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David Hurwitz, June 2020

Do sample it, you won’t be sorry. © 2020 Watch complete review

Brian Wilson
MusicWeb International, June 2013

…all the music here is very attractive and colourful and, in Vathek, often exotic.

…the RTÉ Orchestra and Álvaro Cassuto [are] persuasive advocates for the music, and I find myself in complete agreement with that verdict. © 2013 MusicWeb International Read complete review

Gary Higginson
MusicWeb International, June 2011

To think, there was a time when I hadn’t heard of Luis de Freitas Branco. In the last couple of years I have reviewed his Second Symphony (Naxos 8.572059) and the Third (Naxos 8.572370) and purchased the First Symphony (Naxos 8.570765). I have come to really admire and to enjoy his almost unknown work.

The booklet notes were been written by the conductor and he comments that “Freitas Branco is the most important Portuguese composer of the first half of the twentieth century”. And he should know because he has recorded all of the works and is a recognised expert on the composer. However, I still cannot understand why an Irish orchestra, as good as they are, have been chosen to record them. The same goes for the Marco Polo CDs of the orchestral works of Joly Braga Santos (Freitas Branco’s pupil). Surely a Portuguese orchestra would do as good a job, and might even already know some of the music.

This, Freitas Branco’s Fourth and last symphony begins (like the Mass) with a Gregorian melody in unison, the Kyrie Eleison. It then launches out on a journey investing occasionally in other ‘plainchantey’ tunes but never repeating its opening. The first movement—which is eleven and a half minutes long—is a vast ternary structure once the Allegro kicks in but with the A section falling into several sections. Whilst listening I was asking myself if there is anything about this music which is especially Portuguese; certainly there’s nothing Spanish about it. My all too-brief excursions into Portugal—and I don’t mean just the Algarve but into the smaller towns and countryside of what is a very beautiful and varied landscape—have introduced me to a religious, noble and proud people—even more so I should imagine in Freitas Branco’s day. They are a nation full of colour and able to be festive despite their in-built passion and gravity. These characteristics can be sensed in this music. And as we embark on the second movement, an Adagio, we encounter another characteristic, that of an aching fervour which although calm has deep undercurrents of seriousness. This is a gentle episode building to a “majestic conclusion”.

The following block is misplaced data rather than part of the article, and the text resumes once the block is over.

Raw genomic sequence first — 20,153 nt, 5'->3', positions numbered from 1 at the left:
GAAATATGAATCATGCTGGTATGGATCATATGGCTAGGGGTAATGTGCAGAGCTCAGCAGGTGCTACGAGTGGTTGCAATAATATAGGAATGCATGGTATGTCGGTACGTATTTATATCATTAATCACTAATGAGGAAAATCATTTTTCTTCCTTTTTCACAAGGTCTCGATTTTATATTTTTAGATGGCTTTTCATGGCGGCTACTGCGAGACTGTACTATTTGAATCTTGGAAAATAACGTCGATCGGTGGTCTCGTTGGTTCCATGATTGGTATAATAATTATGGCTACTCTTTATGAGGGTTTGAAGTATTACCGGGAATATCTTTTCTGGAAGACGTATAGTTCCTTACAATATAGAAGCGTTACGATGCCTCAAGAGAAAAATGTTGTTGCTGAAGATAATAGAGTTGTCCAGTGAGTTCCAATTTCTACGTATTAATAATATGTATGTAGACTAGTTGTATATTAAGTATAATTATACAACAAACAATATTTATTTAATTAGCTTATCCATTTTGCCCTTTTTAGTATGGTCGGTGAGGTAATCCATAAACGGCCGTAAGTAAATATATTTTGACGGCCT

The Scherzo, which follows, includes a tambourine reminding us of the dancing which one sees in villages all over the country especially in celebration of saint’s days. It is brief and acts as an introduction to the vast finale. This begins portentously and ends with a noble Elgarian chorale; after all St. George is Portugal’s patron saint as well! In between it moves through an almost pastoral allegro but with contrasting tempi surrounding it. This is often light, mysterious and fleeting and often fervent and strong. Despite its length this movement—and indeed this very enjoyable symphony as a whole—does not outstay its welcome. Of all of the composer’s symphonies it is this one that I might well return to most often.

The other work on this generously filled CD is Vathek subtitled a Symphonic Poem in the form of Variations on an Oriental Theme. It is truly original and remarkable both in its structure and in its harmony and orchestration. It brings this series of Freitas Branco orchestral music to a marvellous conclusion.

The symphonic poem, which may well have been inspired by early Stravinsky and certainly by Rimsky-Korsakov, has a curious form which has been dictated by a story-line based on a novel by William Beckford. It concerns Vathek the Caliph of Samarah who has five palaces build for him each dedicated to a different sense. It would have created an almighty storm in 1913 about the same time as the premiere of ‘Le Sacre’ had it been heard then. Its experimental harmony from a man of just 23 years is quite remarkable. That said, he had been moving towards some sort of harmonic experimentation a few years earlier in his Artificial Paradises of 1919 (found on Volume 2 in this series).

This work which was not played in its complete form until 1961 begins with a brass Introduction that is polytonal and would have hit the original audience hard. They were, after all, used to a diet of Tchaikovsky and highly conservative and now forgotten Portuguese masters. The theme is announced on a solo bassoon, which is deliberately oriental in contour. Then there is a Prologue with an extraordinary twelve-tone chord built in fourths. This is not dissimilar to the one Stravinsky conjures from the strings at the end of ‘The Sage’ (bar before Fig 72 in Le Sacre). The five variations which follow represent the five palaces: first of the ‘Eternal Feast’, secondly a gloriously romantic ‘Temple of Melody’, then an extraordinary ‘Delight of the Eyes’ Temple which Freitas Branco sets as a brief ‘fugato in 59 voices’ a cacophony of counterpoint which I wont even attempt to describe. Fourthly we have a ‘Palace of Perfumes’ and finally a ‘Refuge of Happiness’ in which an oriental dance is set out for us accompanied by beautifully and scantily clad maidens. The composer cogitates on these matters in a bipartite Epilogue, which ends in a grand chorale.

So, for much less than a mediocre bottle of Port this CD is well worth investigating, as indeed are any of the four devoted to this composer. I for one am very pleased to have been given the chance by Naxos to get to know this most enjoyable and interesting composer.

Roger Hecht
American Record Guide, May 2011

Luís de Freitas Branco is a good composer and worth discovering. These two works are probably his most important, but the atmospheric music on the earlier discs of this series is enjoyable, too. The (Spanish) RTE Symphony Symphony and Naxos’s sound are both very good…Cassuto’s notes are clear and authoritative.